In summary, science and scientists do not necessarily always speak the same language. At the same time, all believers also do not have faith in or practice their religions in the same way.
At the time, being "scientific", scientists can be inconsistent (or contradictory). And being "religious", believers too can perceive and practice their religion differently.

Let me illustrate with a few examples from scientists:

SARS-CoV-2 was initially thought to be susceptible to high temperatures and more fatal in cold temperatures. Later this view was revised. Initially, the same virus was thought to be fatal only for aged people, however, the current data shows the inconsistency in that observation. The SARS-CoV-2 was initially thought to survive outside the host, such as, on hard surfaces or in the air for not more than 72 hours. The revised version of the view says the virus can survive until 10 days outside the human host. Some have proven hydroxychloroquine to be effective to treat COVID-19, while others have rejected that view. More ironically, to some scientist lockdown is critical to control the spread and fatality of the COVID-19, while other scientists expressed their opposing views.
Such inconsistencies (or contradictions) are inevitable due to the limitations in time, ability, and resources to amass an appropriate amount of data to arrive at any conclusive observations. Added to those is the difference in opinion an perspective which is part of human nature.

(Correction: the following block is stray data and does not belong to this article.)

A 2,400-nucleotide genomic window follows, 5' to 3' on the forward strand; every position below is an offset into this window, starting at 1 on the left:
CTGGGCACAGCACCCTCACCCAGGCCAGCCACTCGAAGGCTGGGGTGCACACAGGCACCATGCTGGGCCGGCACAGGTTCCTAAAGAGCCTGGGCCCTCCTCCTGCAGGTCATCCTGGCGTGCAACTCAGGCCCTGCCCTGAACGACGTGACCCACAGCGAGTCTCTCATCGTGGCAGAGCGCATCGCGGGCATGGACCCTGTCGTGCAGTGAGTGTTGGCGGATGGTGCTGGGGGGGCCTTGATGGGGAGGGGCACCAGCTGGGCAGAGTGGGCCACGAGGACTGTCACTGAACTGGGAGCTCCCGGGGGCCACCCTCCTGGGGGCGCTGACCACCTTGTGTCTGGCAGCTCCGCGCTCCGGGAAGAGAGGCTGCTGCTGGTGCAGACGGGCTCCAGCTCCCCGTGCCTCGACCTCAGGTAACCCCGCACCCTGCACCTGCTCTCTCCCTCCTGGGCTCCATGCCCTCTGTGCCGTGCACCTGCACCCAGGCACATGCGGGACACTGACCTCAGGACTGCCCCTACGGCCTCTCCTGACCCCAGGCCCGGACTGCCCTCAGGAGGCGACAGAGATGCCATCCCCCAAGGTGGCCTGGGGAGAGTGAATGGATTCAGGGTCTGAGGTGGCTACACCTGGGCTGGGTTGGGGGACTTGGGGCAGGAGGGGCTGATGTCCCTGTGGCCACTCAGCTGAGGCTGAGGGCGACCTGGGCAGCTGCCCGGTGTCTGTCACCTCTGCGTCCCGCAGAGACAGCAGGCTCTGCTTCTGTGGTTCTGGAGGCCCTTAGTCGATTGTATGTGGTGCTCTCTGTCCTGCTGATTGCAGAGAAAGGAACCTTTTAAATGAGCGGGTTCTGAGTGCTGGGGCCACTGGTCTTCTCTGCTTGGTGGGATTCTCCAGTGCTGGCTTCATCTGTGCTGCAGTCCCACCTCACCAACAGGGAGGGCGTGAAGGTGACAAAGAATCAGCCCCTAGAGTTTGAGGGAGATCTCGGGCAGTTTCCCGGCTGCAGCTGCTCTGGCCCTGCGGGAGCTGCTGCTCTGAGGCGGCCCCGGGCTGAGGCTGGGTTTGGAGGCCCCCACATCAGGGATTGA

Believers too have their limitations in understanding the divine commands equally. Consequently, they differ in their practices.
From the remote past until today, humans have survived/tolerated these inconsistencies, be it within and between scientific or religious perspectives.
Scientific minds with no faith in religion will confer sole credits to the knowledge and advancement in science for the understanding of the nature of a disease and in developing medicines to fight it - COVID-19 will not be an exception.
Religious minds, with or without conviction in scientific theories, will continue to acknowledge and gratify divine control over a disease and its cure.
No matter how a scientist or a believer perceives science or religion, rational thinking must be at the core of both worldviews.
A rational believer will not deny the importance of scientific efforts to prevent and cure a disease. In the same stance, a rational scientist must not invalidate the existence of divine command on natural laws that are beyond scientific observations.
A scientist can make an effective antiviral drug, but it will not work if thousands of other events inside the living cells do not coordinate and cooperate. And most of those are still beyond any scientific explanations and beyond the control of any scientist.
While a believer must have utmost faith on the divine control on "cause and effect"; yet must not expect that an antiviral drug will come to their hands without it being or prepared by somebody - the scientists.   
(Prof. Dr. Mohammad Tariqur Rahman, Faculty of Dentistry, Malaya Jalan Universiti, Malaysia)